Nonprofit tied to Amalgamated Bank looks to capture corporate donors through new fund following Capitol Hill riot

  • The new fund will look to take in corporate donations and use that money to help finance other nonprofit organizations.
  • Though Anna Fink did not say which corporations the fund is going to target, a group of companies has decided to halt contributions to House and Senate lawmakers who, even after the deadly riot, challenged the electoral results confirming Joe Biden as president.

A nonprofit tied to Amalgamated Bank is launching a new fund with the intent of capturing donations from corporations that are walking away from giving campaign contributions following the riot on Capitol Hill.

The Amalgamated Charitable Foundation, a 501(c)(3) that calls itself nonpartisan, is moving ahead with a new fund titled the Democracy Reinvestment Fund. The details of the new effort were first shared with CNBC. The fund focuses on recruiting corporations that have started to reevaluate their future campaign donations in the wake of the January riot on Capitol Hill, that left five dead including a police officer.

The new fund will look to take in corporate donations and use that money to help finance other nonprofit organizations, Anna Fink, the foundation's executive director, told CNBC. She noted that in 2020, more than $360 million in direct corporate contributions were made to House candidates.

"If we can make even a fraction of that [more than $360 million] to bolster our democracy, the impact would be tremendous," Fink said in an interview Monday. The foundation's president is Keith Mestrich, who recently left the bank as its chief executive officer.

"The Fund will serve as a collective platform for corporations who are ready to take a bold stand at this crucial moment in our nation's history and invest directly in strengthening a reflective democracy," the group's proposal said.

The foundation's website promotes various connections it has to the bank itself. "In coordination with the Amalgamated Bank, we are developing a robust and diverse approach to impact investing including donor-initiated opportunities and unique programs connected to the bank's investment portfolio," the website said.

Though Fink did not say which corporations the fund is going to target, a group of companies decided to halt contributions to House and Senate lawmakers who, even after the deadly riot, challenged the electoral results confirming Joe Biden as president. Companies that are pausing contributions to those Republican lawmakers include AT&T, Amazon, Best Buy, Verizon, Blue Cross Blue Shield and Nasdaq.

There are other companies who have said they are reevaluating their overall contributions to both Democrats and Republicans following the riot.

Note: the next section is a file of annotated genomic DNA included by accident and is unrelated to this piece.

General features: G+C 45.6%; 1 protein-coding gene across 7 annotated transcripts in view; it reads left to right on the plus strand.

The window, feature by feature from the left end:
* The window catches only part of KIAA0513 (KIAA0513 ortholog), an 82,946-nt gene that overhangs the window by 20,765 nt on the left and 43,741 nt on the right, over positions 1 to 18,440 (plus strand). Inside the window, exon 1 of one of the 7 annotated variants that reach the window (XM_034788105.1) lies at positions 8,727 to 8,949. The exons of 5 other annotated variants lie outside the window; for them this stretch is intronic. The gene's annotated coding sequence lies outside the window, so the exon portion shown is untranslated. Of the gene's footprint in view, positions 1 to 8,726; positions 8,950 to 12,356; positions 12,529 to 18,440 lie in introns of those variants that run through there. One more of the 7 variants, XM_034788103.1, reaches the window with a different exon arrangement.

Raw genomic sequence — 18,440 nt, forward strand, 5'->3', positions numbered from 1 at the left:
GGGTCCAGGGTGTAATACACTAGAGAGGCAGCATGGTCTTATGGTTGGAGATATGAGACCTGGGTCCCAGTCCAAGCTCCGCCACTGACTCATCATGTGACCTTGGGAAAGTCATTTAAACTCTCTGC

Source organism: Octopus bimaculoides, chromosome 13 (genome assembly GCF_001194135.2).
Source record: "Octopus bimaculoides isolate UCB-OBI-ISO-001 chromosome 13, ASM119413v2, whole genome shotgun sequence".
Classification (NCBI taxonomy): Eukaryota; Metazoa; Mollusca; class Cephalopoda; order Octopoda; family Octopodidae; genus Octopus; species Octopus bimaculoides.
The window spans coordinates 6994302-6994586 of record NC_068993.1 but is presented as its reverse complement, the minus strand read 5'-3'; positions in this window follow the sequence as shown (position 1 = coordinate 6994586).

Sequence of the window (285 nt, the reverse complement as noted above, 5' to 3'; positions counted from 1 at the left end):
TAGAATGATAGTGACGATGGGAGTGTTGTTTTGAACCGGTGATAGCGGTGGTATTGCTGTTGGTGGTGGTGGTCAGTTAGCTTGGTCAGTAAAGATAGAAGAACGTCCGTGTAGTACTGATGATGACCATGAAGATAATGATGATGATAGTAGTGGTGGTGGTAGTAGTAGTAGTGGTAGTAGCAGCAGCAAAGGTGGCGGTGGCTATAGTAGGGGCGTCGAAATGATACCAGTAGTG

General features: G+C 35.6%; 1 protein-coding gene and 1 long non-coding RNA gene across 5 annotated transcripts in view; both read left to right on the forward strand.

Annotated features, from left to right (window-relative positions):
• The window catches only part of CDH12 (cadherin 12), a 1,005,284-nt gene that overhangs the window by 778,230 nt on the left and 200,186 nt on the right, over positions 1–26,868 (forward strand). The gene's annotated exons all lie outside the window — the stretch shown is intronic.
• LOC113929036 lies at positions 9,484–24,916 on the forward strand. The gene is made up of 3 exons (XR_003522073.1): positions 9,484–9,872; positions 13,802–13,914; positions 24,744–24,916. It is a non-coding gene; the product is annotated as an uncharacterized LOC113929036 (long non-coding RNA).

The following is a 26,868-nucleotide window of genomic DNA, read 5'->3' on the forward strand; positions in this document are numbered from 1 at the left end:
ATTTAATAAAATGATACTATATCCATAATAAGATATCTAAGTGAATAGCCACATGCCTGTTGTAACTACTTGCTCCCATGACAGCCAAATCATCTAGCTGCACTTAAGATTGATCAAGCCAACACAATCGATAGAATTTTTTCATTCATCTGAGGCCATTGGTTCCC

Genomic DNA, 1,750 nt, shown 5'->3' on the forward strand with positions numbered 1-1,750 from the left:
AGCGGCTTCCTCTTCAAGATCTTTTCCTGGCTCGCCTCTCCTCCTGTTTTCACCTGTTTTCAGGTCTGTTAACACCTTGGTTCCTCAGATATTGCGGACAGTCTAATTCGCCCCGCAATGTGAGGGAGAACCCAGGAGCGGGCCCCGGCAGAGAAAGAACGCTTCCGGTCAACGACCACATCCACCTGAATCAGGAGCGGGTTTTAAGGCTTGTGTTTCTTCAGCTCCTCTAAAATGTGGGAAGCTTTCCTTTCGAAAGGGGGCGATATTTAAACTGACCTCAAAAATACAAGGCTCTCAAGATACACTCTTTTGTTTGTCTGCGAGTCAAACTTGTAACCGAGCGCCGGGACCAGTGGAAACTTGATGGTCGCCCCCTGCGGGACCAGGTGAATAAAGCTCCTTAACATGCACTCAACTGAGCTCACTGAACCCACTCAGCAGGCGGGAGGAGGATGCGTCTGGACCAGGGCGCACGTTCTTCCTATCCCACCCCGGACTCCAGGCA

Some allies of the Amalgamated foundation cheered on the development of the new Democracy Reinvestment Fund.

"The Democracy Reinvestment Fund provides an important vehicle for corporations to invest directly in bolstering the conditions that are best for both business and our diverse communities," Sanjiv Rao, the director of civic engagement and government at the Ford Foundation, said in statement provided to CNBC.

"Corporations must be held accountable for their actions, including their funding of extremist politicians," said Rashad Robinson, president of Color of Change. "The Democracy Reinvestment Fund provides a path forward for corporations to shift to protecting and preserving democracy, not undermining it. Amalgamated Foundation is the ideal partner to build this bridge between corporations and the movement for democracy."

Even though the fund and the bank itself label themselves as nonpartisan, Amalgamated Bank has often been used by Democratic campaigns as a vendor for their banking needs.

Data from the nonpartisan Center for Responsive Politics shows Amalgamated Bank was paid more than $3 million by mostly Democratic campaigns during the 2020 election cycle, including just under $100,000 by Biden's campaign committee.

Unlike other nonprofits that have similar funds used to finance outside organizations, the Amalgamated Charitable Foundation does disclose its donors.

Its most recent 990 disclosure report provided to CNBC shows that in 2019 the foundation raised more than $22 million, over four times the amount it raised a year prior. Donors in 2019 include $700,000 from a foundation created by billionaire George Soros and $500,000 from the billionaire's son Gregory Soros. Amalgamated Bank itself gave more than $1 million.

The disclosure report shows the foundation in 2019 made more than $9 million in grants to dozens of groups such as the Alliance for Global Justice and the GroundTruth Project.

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